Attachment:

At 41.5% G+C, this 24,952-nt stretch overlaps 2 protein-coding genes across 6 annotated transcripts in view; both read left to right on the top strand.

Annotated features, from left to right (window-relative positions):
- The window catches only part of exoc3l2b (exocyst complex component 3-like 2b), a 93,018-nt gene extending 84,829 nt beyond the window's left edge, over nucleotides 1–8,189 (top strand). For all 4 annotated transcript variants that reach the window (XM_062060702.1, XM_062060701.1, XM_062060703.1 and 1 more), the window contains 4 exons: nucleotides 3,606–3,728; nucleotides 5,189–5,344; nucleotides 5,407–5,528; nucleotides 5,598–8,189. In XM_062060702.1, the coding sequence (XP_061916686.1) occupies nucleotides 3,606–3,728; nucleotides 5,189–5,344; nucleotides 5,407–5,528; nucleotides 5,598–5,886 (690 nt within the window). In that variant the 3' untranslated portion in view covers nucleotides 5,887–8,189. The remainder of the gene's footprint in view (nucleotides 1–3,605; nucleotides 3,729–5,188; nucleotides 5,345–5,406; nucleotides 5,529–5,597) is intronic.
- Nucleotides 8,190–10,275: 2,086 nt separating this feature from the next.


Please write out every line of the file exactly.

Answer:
At 41.5% G+C, this 24,952-nt stretch overlaps 2 protein-coding genes across 6 annotated transcripts in view; both read left to right on the top strand.

Annotated features, from left to right (window-relative positions):
- The window catches only part of exoc3l2b (exocyst complex component 3-like 2b), a 93,018-nt gene extending 84,829 nt beyond the window's left edge, over nucleotides 1–8,189 (top strand). For all 4 annotated transcript variants that reach the window (XM_062060702.1, XM_062060701.1, XM_062060703.1 and 1 more), the window contains 4 exons: nucleotides 3,606–3,728; nucleotides 5,189–5,344; nucleotides 5,407–5,528; nucleotides 5,598–8,189. In XM_062060702.1, the coding sequence (XP_061916686.1) occupies nucleotides 3,606–3,728; nucleotides 5,189–5,344; nucleotides 5,407–5,528; nucleotides 5,598–5,886 (690 nt within the window). In that variant the 3' untranslated portion in view covers nucleotides 5,887–8,189. The remainder of the gene's footprint in view (nucleotides 1–3,605; nucleotides 3,729–5,188; nucleotides 5,345–5,406; nucleotides 5,529–5,597) is intronic.
- Nucleotides 8,190–10,275: 2,086 nt separating this feature from the next.